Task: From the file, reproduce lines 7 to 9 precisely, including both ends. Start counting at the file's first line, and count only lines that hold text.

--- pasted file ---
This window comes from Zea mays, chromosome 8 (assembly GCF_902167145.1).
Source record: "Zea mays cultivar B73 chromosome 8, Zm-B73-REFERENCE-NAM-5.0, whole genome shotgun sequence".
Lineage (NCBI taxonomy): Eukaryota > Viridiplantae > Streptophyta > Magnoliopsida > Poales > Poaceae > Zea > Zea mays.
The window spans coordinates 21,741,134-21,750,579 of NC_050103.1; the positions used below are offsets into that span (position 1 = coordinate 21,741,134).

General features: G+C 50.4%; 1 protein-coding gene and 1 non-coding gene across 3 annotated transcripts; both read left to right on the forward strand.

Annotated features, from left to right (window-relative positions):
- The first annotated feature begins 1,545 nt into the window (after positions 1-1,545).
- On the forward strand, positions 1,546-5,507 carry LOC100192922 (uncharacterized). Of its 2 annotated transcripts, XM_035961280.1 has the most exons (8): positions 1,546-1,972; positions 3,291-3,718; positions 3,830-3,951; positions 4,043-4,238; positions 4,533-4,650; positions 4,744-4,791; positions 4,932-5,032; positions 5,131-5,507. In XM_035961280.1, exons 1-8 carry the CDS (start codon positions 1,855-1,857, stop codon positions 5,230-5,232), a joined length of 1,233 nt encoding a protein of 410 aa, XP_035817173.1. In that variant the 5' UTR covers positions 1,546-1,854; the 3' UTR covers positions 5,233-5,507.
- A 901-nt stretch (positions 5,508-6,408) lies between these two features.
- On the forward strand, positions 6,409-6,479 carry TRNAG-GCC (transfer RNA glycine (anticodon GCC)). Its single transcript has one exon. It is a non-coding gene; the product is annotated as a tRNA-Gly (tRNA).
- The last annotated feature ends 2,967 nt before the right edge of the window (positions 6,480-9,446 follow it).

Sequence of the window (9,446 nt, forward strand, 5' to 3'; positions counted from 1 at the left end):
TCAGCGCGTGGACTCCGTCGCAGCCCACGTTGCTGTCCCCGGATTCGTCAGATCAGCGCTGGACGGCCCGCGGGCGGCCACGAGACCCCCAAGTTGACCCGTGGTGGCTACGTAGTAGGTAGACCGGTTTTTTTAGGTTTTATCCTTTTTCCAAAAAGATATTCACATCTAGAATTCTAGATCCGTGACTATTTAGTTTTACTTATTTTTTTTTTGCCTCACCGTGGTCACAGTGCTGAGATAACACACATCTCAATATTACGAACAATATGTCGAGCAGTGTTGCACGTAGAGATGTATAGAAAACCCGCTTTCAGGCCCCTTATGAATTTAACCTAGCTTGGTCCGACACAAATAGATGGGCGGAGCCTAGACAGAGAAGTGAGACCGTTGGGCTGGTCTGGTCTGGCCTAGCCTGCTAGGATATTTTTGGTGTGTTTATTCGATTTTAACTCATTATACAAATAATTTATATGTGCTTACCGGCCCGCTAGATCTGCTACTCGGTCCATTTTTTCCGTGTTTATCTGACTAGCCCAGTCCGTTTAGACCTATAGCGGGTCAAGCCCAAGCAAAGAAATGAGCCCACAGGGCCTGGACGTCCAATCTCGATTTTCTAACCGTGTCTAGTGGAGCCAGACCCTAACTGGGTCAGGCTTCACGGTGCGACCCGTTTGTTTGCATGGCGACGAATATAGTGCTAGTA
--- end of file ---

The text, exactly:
- The first annotated feature begins 1,545 nt into the window (after positions 1-1,545).
- On the forward strand, positions 1,546-5,507 carry LOC100192922 (uncharacterized). Of its 2 annotated transcripts, XM_035961280.1 has the most exons (8): positions 1,546-1,972; positions 3,291-3,718; positions 3,830-3,951; positions 4,043-4,238; positions 4,533-4,650; positions 4,744-4,791; positions 4,932-5,032; positions 5,131-5,507. In XM_035961280.1, exons 1-8 carry the CDS (start codon positions 1,855-1,857, stop codon positions 5,230-5,232), a joined length of 1,233 nt encoding a protein of 410 aa, XP_035817173.1. In that variant the 5' UTR covers positions 1,546-1,854; the 3' UTR covers positions 5,233-5,507.
- A 901-nt stretch (positions 5,508-6,408) lies between these two features.